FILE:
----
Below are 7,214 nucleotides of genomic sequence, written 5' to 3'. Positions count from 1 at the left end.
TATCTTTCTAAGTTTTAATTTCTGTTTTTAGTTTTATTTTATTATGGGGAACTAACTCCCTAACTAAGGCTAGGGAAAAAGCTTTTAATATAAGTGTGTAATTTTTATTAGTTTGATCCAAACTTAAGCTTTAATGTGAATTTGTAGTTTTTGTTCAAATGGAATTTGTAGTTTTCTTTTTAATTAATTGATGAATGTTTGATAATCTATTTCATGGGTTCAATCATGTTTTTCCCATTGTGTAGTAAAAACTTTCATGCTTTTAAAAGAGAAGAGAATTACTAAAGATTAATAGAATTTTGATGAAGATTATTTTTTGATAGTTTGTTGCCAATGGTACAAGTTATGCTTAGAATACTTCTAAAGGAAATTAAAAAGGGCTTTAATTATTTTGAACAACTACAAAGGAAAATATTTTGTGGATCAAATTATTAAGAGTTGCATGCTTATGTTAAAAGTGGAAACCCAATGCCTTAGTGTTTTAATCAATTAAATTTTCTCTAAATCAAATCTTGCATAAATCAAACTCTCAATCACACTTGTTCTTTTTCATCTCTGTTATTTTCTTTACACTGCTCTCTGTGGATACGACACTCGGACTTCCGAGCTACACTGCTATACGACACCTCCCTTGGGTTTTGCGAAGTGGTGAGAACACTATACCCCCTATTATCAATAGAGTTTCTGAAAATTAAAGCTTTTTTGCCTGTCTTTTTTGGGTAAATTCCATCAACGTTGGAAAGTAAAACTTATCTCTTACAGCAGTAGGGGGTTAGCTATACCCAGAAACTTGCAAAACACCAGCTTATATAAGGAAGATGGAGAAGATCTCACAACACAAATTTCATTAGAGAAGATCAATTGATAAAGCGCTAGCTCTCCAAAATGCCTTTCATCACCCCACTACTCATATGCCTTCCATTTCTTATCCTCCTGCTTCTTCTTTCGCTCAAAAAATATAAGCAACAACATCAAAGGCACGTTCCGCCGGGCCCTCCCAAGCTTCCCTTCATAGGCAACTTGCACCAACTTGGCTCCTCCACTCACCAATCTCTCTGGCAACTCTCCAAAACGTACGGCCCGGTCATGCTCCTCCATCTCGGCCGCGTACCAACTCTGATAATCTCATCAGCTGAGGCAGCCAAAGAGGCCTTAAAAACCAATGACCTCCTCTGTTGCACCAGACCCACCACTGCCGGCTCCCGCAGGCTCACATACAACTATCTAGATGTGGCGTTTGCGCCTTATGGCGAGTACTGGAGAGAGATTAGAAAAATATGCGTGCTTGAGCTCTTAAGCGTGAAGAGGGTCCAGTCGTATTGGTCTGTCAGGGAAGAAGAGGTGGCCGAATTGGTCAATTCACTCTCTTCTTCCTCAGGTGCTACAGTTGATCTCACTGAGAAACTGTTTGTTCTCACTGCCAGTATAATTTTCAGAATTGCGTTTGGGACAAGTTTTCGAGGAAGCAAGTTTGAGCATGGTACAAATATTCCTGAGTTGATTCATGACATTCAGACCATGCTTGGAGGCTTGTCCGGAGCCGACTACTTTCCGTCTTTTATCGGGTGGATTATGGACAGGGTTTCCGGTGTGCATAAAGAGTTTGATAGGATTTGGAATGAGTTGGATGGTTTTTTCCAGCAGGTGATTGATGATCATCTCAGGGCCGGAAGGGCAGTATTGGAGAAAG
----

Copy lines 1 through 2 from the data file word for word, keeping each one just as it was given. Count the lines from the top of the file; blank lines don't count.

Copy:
Below are 7,214 nucleotides of genomic sequence, written 5' to 3'. Positions count from 1 at the left end.
TATCTTTCTAAGTTTTAATTTCTGTTTTTAGTTTTATTTTATTATGGGGAACTAACTCCCTAACTAAGGCTAGGGAAAAAGCTTTTAATATAAGTGTGTAATTTTTATTAGTTTGATCCAAACTTAAGCTTTAATGTGAATTTGTAGTTTTTGTTCAAATGGAATTTGTAGTTTTCTTTTTAATTAATTGATGAATGTTTGATAATCTATTTCATGGGTTCAATCATGTTTTTCCCATTGTGTAGTAAAAACTTTCATGCTTTTAAAAGAGAAGAGAATTACTAAAGATTAATAGAATTTTGATGAAGATTATTTTTTGATAGTTTGTTGCCAATGGTACAAGTTATGCTTAGAATACTTCTAAAGGAAATTAAAAAGGGCTTTAATTATTTTGAACAACTACAAAGGAAAATATTTTGTGGATCAAATTATTAAGAGTTGCATGCTTATGTTAAAAGTGGAAACCCAATGCCTTAGTGTTTTAATCAATTAAATTTTCTCTAAATCAAATCTTGCATAAATCAAACTCTCAATCACACTTGTTCTTTTTCATCTCTGTTATTTTCTTTACACTGCTCTCTGTGGATACGACACTCGGACTTCCGAGCTACACTGCTATACGACACCTCCCTTGGGTTTTGCGAAGTGGTGAGAACACTATACCCCCTATTATCAATAGAGTTTCTGAAAATTAAAGCTTTTTTGCCTGTCTTTTTTGGGTAAATTCCATCAACGTTGGAAAGTAAAACTTATCTCTTACAGCAGTAGGGGGTTAGCTATACCCAGAAACTTGCAAAACACCAGCTTATATAAGGAAGATGGAGAAGATCTCACAACACAAATTTCATTAGAGAAGATCAATTGATAAAGCGCTAGCTCTCCAAAATGCCTTTCATCACCCCACTACTCATATGCCTTCCATTTCTTATCCTCCTGCTTCTTCTTTCGCTCAAAAAATATAAGCAACAACATCAAAGGCACGTTCCGCCGGGCCCTCCCAAGCTTCCCTTCATAGGCAACTTGCACCAACTTGGCTCCTCCACTCACCAATCTCTCTGGCAACTCTCCAAAACGTACGGCCCGGTCATGCTCCTCCATCTCGGCCGCGTACCAACTCTGATAATCTCATCAGCTGAGGCAGCCAAAGAGGCCTTAAAAACCAATGACCTCCTCTGTTGCACCAGACCCACCACTGCCGGCTCCCGCAGGCTCACATACAACTATCTAGATGTGGCGTTTGCGCCTTATGGCGAGTACTGGAGAGAGATTAGAAAAATATGCGTGCTTGAGCTCTTAAGCGTGAAGAGGGTCCAGTCGTATTGGTCTGTCAGGGAAGAAGAGGTGGCCGAATTGGTCAATTCACTCTCTTCTTCCTCAGGTGCTACAGTTGATCTCACTGAGAAACTGTTTGTTCTCACTGCCAGTATAATTTTCAGAATTGCGTTTGGGACAAGTTTTCGAGGAAGCAAGTTTGAGCATGGTACAAATATTCCTGAGTTGATTCATGACATTCAGACCATGCTTGGAGGCTTGTCCGGAGCCGACTACTTTCCGTCTTTTATCGGGTGGATTATGGACAGGGTTTCCGGTGTGCATAAAGAGTTTGATAGGATTTGGAATGAGTTGGATGGTTTTTTCCAGCAGGTGATTGATGATCATCTCAGGGCCGGAAGGGCAGTATTGGAGAAAG